A black transgender woman was shot to death in North Port last week, making her the fifth trans woman to be murdered in Florida within the past seven months.
, 20, was found lying in the road around 7:30 a.m. Sept. 8 on Sawyer Circle in North Port, several miles away from her hometown of Port Charlotte, according to the Sarasota Herald-Tribune
. North Port Police and several local media outlets have misgendered Moore and referred to her dead name
. People with information about Moore's murder are asked to call North Port Police Detective Chris Maki at 941-429-7323 or CMaki@northportpd.com.
Moore's murder comes two months after 27-year-old Sasha Garden
, another black trans woman, was found dead with signs of trauma at the back of an Orlando apartment complex on July 19. The Orange County Sheriff's Office say Garden's case remains "active and open," according to spokesperson Jane Watrel.
Photo by Monivette Cordeiro
The first rash of homicides involving black trans women started in February when Celine Walker, 36, was found shot dead inside a room of the Extended Stay America hotel in Jacksonville. Four months later on June 1, Antash’a English, 38, died in the hospital from gunshot wounds after deputies found her between two abandoned homes in a Jacksonville neighborhood. Weeks later on June 24, deputies found the body of Cathalina James, 24, after she was gunned down at a Quality Inn and Suites hotel in Jacksonville.
Hal Trejo, from the LGBTQ group All Rainbow and Allied Youth
in Charlotte County, tells WBBH 2
that Moore's death is "more than just a murder."
"This would mark the 21st person in the nation since the start of the year that a transgender person has been murdered," Trejo told the TV station. "It’s the fifth person in Florida alone this year, so we see its a huge crisis and needs to be addressed and talked about."
, a statewide LGBTQ civil rights organization, called out Gov. Rick Scott and other elected state officials for their lack of response after the five homicides.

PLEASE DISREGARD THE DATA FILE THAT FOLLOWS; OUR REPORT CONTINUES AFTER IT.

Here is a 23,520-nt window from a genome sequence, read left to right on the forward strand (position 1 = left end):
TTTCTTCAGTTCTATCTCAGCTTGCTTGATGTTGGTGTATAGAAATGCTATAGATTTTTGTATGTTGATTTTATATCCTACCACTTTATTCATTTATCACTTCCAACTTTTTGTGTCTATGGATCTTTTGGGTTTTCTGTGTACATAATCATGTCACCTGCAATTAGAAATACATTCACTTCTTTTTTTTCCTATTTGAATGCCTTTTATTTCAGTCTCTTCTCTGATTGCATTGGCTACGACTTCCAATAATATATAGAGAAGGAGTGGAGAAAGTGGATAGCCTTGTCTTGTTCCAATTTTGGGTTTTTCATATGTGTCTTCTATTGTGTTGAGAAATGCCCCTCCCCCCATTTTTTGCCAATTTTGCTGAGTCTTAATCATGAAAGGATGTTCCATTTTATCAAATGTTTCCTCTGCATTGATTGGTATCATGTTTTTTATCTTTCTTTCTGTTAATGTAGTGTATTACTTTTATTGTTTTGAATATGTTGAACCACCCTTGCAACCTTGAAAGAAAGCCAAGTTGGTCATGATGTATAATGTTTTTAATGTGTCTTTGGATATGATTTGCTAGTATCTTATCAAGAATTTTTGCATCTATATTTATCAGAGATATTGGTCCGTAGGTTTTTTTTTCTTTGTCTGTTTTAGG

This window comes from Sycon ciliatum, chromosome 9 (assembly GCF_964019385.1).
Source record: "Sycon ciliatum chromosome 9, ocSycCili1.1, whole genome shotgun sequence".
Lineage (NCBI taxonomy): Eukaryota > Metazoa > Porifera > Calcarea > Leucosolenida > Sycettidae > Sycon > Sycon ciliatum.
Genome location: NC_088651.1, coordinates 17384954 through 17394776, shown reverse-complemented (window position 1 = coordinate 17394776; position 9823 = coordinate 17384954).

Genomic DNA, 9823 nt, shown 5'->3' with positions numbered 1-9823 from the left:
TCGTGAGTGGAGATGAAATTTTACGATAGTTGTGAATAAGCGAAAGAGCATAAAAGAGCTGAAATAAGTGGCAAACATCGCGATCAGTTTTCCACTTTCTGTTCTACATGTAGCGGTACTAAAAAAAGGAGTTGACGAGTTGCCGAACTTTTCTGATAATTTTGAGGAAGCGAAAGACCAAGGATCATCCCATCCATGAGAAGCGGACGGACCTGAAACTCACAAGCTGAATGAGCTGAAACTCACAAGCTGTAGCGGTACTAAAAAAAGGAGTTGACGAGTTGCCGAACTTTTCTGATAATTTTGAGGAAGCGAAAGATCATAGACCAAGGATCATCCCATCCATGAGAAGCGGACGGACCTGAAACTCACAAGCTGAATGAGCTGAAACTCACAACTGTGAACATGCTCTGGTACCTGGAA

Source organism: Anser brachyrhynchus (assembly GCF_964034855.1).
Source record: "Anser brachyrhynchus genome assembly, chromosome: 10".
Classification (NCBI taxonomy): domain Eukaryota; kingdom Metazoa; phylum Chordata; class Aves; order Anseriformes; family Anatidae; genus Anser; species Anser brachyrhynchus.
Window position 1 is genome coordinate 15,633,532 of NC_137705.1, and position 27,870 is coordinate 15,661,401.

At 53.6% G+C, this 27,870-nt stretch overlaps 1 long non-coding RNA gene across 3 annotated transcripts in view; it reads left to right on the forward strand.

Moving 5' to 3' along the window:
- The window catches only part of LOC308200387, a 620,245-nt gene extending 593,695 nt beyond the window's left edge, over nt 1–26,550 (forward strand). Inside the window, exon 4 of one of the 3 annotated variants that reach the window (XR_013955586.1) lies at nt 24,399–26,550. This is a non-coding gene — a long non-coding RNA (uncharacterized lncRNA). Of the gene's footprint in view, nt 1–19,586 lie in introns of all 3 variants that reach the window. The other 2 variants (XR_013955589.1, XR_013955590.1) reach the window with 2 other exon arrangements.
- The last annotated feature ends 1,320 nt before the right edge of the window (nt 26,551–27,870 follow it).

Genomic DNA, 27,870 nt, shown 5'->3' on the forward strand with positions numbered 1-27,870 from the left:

"Regardless of whether this is the act of a single person, multiple people working in concert, or a heinous act that’s a direct result of the dehumanization of transgender people seen across the nation, the spike in anti-transgender violence is a terrifying pattern that must be addressed," said Gina Duncan, Equality Florida's director of transgender equality, in a statement. "It is critical that our state’s highest office address the growing concerns of the community and clearly condemn the rise of violence towards black transgender women in Florida."
Duncan said LGBTQ groups specifically called out Scott
back in July after the murder of Garden in Orlando. At the time, a spokesperson for Scott's office said the governor had spoken about the Jacksonville killings at a campaign stop in June.
"I just feel sorry for people," Scott said back then, according to Florida Politics
. "You hope that it would never happen. I hate that these things happen. On the state level, we provide some funding for Jacksonville to deal with, you know, helping to reduce their crime."
reached out to Scott's office for a comment after Moore's murder, and a spokesperson pointed to the comments Scott made in June.
"We called on Rick Scott to clearly speak out about this murderous violence targeting transgender women and to direct state law enforcement to fully support the investigation of these murders – yet, we heard nothing," Duncan said. "These tragedies should horrify our elected leaders and spur them into action, not sit in silence as more members of our community are murdered."
Equality Florida and GLAAD say misgendering by police and media can hamper investigations, breed an environment of mistrust and send a message to the community that these murders are not a priority.
"There is a crisis of fatal violence against transgender people, and especially transgender women of color in this nation, and persistent deadnaming and misgendering by police and media is only exacerbating the tragedy," said Sue Yacka-Bible, GLAAD's communications director, in a statement. "There is a crucial need for the media to cover the homicides of transgender people in accurate, respectful ways that give a full picture of the lives of those we have lost."
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